“Nobody’s mad, I promise.” Tighter arms, like a hug; I squeeze back. “You ready to be put back down now?” No, he shakes his head, not yet.

But then in a little bit he was.

beams

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This Is For You (You Know Who You Are)

~OR~

Worrying ≠ Thinking

Hey there, little happy leaf

I am no expert. At anything, at all. I try to share what I know, because I have not learned it on my own. I have been boosted up and helped along every step of the way, a living tower of family, friends, and mental health care professionals beneath me, so that I may survey my own inner landscape with some distance. From this vantage point, I can look down and say that it is not all bad.

I can tell you that this, too, will pass. That this awful, binding darkness, is fleeting, not forever. The sun will peek its rays through clouds of self-loathing and dark fear, slowly expanding to shed light and warmth on your oh-so lovable (I promise) body and soul.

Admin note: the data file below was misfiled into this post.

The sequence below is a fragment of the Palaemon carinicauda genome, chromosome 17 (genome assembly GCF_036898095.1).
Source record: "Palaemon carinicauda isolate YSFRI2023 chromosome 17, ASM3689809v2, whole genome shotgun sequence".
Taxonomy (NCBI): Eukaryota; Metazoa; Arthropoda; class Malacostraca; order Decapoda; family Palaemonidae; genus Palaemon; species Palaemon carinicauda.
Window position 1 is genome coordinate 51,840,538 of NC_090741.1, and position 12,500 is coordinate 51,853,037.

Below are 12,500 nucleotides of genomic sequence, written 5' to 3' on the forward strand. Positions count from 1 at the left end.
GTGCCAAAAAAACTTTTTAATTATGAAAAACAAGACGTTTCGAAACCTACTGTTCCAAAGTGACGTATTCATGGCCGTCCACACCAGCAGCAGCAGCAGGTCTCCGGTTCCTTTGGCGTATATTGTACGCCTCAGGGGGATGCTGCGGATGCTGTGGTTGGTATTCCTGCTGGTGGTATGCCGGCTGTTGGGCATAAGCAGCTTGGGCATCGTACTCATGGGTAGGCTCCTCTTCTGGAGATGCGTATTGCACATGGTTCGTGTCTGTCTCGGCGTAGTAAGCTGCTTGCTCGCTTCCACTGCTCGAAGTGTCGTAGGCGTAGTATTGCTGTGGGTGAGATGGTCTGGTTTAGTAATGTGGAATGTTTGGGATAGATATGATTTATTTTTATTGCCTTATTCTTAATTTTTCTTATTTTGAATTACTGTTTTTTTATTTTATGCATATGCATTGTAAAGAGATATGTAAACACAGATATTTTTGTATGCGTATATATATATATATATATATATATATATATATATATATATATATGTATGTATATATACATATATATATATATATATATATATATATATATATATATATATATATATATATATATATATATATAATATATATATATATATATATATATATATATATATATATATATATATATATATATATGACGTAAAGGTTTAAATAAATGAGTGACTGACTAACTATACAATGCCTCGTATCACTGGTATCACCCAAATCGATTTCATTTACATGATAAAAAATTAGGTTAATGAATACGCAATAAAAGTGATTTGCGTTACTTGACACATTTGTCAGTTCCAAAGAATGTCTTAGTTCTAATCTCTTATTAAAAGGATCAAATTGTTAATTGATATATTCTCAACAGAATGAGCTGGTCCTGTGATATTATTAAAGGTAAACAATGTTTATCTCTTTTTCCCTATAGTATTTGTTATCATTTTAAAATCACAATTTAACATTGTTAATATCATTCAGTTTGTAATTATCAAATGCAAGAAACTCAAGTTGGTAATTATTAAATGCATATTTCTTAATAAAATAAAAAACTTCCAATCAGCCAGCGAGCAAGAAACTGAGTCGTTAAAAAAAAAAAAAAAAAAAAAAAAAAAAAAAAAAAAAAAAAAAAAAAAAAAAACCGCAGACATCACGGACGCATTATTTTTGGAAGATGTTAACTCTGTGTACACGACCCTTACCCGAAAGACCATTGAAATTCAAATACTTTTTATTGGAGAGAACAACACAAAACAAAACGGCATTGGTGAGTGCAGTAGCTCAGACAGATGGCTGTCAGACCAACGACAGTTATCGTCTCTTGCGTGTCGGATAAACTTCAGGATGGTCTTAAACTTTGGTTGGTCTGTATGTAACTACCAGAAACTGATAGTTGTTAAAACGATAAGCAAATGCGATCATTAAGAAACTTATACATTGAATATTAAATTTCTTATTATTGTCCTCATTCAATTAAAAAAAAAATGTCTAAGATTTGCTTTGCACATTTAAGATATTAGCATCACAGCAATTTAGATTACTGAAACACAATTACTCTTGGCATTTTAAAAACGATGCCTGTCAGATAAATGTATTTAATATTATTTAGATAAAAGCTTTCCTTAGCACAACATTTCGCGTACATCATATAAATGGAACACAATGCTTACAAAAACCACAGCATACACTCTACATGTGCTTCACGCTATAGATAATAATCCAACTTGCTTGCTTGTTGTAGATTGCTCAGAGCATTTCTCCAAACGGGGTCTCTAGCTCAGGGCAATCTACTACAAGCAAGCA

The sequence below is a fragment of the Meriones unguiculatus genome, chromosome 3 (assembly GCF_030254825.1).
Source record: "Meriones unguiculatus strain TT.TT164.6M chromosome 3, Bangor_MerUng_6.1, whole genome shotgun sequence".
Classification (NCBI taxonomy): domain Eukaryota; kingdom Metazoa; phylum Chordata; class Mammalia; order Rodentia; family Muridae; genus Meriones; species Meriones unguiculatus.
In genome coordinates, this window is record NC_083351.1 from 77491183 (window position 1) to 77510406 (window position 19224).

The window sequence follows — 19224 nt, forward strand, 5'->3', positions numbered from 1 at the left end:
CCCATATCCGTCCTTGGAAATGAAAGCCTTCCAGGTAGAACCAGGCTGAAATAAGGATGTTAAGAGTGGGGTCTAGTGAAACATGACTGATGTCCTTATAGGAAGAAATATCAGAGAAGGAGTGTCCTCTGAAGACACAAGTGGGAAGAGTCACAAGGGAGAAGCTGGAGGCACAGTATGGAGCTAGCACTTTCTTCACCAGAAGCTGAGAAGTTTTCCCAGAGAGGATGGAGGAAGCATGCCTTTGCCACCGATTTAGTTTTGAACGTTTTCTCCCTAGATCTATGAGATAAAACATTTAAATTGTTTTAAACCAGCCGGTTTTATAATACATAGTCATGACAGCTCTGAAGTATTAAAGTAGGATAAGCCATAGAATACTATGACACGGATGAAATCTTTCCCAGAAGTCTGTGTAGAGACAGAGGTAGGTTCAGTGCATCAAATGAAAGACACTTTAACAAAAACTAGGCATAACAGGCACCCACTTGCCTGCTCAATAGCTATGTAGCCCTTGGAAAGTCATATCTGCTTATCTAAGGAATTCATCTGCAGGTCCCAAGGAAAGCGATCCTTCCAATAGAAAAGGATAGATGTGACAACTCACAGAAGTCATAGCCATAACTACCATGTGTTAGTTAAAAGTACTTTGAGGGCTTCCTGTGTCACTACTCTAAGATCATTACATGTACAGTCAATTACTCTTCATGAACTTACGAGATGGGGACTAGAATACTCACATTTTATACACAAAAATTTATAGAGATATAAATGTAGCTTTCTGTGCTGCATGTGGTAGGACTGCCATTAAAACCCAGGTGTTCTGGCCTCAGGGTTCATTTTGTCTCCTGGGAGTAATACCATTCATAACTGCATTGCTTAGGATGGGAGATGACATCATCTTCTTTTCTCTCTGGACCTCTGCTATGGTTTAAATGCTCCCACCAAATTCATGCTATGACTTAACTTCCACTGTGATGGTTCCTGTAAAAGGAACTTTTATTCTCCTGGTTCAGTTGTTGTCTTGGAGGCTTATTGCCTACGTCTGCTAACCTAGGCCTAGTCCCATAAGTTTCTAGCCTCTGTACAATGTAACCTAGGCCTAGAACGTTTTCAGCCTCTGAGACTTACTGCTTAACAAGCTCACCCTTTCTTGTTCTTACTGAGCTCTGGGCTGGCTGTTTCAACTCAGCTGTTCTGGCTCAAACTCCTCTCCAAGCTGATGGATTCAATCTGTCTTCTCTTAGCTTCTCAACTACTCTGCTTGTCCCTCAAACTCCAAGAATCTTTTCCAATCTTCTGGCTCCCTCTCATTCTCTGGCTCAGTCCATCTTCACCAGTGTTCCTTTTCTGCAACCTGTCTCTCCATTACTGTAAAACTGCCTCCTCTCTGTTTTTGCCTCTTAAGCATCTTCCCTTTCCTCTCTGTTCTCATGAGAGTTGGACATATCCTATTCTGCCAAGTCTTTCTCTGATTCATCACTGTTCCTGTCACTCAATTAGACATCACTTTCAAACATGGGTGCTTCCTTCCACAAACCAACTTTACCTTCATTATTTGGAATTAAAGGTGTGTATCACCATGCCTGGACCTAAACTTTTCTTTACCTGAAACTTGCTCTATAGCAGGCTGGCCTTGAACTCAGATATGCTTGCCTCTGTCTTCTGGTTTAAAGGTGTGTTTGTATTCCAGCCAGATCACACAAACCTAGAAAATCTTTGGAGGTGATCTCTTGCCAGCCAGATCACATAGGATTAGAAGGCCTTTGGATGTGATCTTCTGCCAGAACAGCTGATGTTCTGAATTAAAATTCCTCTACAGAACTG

Of course, as you’ve pointed out, this sunny intermission will pass, as all things do, and the darkness will come again. Yes, it is true.

But I’ve found, or been gently guided to see, that if you hold to the fleeting nature of feelings, a deeper sense of self will emerge, grown-up strong, like roots from the hard ground. And those emotions will not be yours; they will be like a storm front, passing through.

Then the vicious cycle of ups and downs will seem to have some forward motion, the anger and nothingness no longer blotting out the all light and air, nor even competing. Just shady spots, just clouds, over smooth, still waters.

Your cup is so full, and I know that feeling. Negative, poisonous thoughts and looming to-do lists, frustrations and obligations and days where even happy memories hurt. A brain so tormented, and tormenting, that it’s like being locked in a room with a crazy person hurling the most horrible, personal insults your way, with no end in sight. Of course you’d do anything to get away from that person. I know, because I have been that person, have wanted to kill that part of myself.